Nepotism is a look no critic wears well, so it’s with a degree of reluctance that I turn attentions of musical assessment the way of Andy Jackson’s House Of Brothers project, as these five tracks that comprise the former Murder Of Rosa Luxemburg man’s debut EP have echoed about this brain of mine for the best part of a year. A pair of DiScover shows have passed, and my affections for Jackson’s tenderly executed acoustic material are great – I’m on record enough times elsewhere, stating as much. So, what to add without sounding overtly biased?
Simple: the slightest perspective for the newcomer. These five songs – ‘Deadman’ leads, title track as it is, in fine fashion – are delicate of arrangement but no less rich for the subtlety employed; they will undoubtedly appeal to those fond of the late Elliott Smith and, at perhaps a more appropriate level of recognition, Dave House and Frank Turner. Revelatory they’re not – acoustic pop-rock is a well-worn field within which only true talent shines. But Jackson is, at times, blinding.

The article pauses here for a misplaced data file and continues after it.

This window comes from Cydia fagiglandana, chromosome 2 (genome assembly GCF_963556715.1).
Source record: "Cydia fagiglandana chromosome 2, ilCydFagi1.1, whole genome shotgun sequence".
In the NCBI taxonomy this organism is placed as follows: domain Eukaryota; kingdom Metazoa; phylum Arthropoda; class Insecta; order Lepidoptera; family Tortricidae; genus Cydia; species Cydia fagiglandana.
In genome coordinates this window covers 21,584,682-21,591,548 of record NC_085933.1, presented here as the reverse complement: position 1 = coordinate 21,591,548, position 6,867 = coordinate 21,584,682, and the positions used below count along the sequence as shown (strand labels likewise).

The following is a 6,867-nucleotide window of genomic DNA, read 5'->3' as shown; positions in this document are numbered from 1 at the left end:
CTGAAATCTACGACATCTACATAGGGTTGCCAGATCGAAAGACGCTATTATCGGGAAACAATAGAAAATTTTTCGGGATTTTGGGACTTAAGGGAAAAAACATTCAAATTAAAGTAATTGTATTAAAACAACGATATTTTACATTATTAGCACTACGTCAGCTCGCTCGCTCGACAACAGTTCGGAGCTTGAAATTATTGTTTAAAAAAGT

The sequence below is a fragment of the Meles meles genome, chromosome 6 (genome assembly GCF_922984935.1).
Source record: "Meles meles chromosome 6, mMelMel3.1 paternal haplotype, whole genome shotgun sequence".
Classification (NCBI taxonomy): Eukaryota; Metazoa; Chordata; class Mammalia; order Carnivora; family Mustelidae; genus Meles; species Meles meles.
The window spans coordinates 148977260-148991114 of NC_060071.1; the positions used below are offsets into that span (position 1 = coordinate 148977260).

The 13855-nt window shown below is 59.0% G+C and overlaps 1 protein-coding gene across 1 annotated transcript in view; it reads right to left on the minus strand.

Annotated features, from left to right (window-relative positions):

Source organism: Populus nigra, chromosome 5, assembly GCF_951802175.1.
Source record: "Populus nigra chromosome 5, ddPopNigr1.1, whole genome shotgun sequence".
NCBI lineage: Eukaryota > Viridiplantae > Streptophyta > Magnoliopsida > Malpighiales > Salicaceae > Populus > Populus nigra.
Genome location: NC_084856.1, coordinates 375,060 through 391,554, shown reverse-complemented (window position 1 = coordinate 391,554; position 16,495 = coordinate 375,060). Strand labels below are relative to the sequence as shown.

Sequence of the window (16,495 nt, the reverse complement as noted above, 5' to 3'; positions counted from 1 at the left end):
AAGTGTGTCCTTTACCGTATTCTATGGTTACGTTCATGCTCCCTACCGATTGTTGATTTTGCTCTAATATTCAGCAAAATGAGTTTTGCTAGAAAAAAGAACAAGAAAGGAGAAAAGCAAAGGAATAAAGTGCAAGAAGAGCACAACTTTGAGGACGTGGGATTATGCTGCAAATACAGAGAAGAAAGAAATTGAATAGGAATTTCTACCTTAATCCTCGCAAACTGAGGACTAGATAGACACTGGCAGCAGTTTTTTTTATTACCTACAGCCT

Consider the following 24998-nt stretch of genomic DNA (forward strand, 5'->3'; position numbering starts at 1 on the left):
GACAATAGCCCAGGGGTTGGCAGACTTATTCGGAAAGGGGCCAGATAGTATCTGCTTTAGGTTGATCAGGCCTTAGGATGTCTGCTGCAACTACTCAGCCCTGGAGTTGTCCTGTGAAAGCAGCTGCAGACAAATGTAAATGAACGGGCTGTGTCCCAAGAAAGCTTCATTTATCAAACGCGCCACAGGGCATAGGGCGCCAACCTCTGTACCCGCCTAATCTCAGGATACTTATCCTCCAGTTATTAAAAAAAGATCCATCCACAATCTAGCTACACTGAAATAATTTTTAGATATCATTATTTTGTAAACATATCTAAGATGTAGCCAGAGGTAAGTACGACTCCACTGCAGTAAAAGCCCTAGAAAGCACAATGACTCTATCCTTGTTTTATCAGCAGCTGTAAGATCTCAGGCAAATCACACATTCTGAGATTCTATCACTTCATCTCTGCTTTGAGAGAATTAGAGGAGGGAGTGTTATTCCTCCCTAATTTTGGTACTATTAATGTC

Lyrically adventurous, Jackson’s only shortcomings are to be found in his delivery, which is (I suspect) still developing. His is not the strongest voice within this sub-section of singer-songwriters, and this is never more apparent than when he plays live. With time he’ll annunciate with a bolder conviction, but for the time being his hushed tones suit the down-tempo nature of this material perfectly.
A promising talent with a recommended EP, then. But please – don’t take that exclusively from me. I feel too close to these songs to be able to step back enough for a fully objective appraisal. Shop around for words and listen for yourself before letting an impression harden.
8Mike Diver's Score